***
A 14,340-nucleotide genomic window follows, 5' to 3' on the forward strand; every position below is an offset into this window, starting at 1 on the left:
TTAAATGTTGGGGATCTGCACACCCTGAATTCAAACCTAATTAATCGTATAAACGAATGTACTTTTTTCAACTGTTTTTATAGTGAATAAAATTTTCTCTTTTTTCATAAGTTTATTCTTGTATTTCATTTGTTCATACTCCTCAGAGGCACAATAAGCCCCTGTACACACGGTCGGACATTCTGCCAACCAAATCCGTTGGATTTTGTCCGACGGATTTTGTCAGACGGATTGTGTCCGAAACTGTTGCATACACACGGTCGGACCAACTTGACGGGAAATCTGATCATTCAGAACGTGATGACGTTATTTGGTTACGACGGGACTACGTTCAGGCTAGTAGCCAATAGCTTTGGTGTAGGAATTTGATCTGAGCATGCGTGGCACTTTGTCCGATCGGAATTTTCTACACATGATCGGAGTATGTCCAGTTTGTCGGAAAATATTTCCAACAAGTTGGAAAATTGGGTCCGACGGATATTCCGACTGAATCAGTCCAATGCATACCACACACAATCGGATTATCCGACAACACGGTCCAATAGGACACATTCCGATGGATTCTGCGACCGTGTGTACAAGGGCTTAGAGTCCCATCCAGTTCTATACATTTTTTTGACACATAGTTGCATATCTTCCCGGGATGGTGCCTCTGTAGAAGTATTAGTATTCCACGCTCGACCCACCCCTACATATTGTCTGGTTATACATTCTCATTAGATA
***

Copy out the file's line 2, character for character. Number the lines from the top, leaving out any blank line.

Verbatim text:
TTAAATGTTGGGGATCTGCACACCCTGAATTCAAACCTAATTAATCGTATAAACGAATGTACTTTTTTCAACTGTTTTTATAGTGAATAAAATTTTCTCTTTTTTCATAAGTTTATTCTTGTATTTCATTTGTTCATACTCCTCAGAGGCACAATAAGCCCCTGTACACACGGTCGGACATTCTGCCAACCAAATCCGTTGGATTTTGTCCGACGGATTTTGTCAGACGGATTGTGTCCGAAACTGTTGCATACACACGGTCGGACCAACTTGACGGGAAATCTGATCATTCAGAACGTGATGACGTTATTTGGTTACGACGGGACTACGTTCAGGCTAGTAGCCAATAGCTTTGGTGTAGGAATTTGATCTGAGCATGCGTGGCACTTTGTCCGATCGGAATTTTCTACACATGATCGGAGTATGTCCAGTTTGTCGGAAAATATTTCCAACAAGTTGGAAAATTGGGTCCGACGGATATTCCGACTGAATCAGTCCAATGCATACCACACACAATCGGATTATCCGACAACACGGTCCAATAGGACACATTCCGATGGATTCTGCGACCGTGTGTACAAGGGCTTAGAGTCCCATCCAGTTCTATACATTTTTTTGACACATAGTTGCATATCTTCCCGGGATGGTGCCTCTGTAGAAGTATTAGTATTCCACGCTCGACCCACCCCTACATATTGTCTGGTTATACATTCTCATTAGATA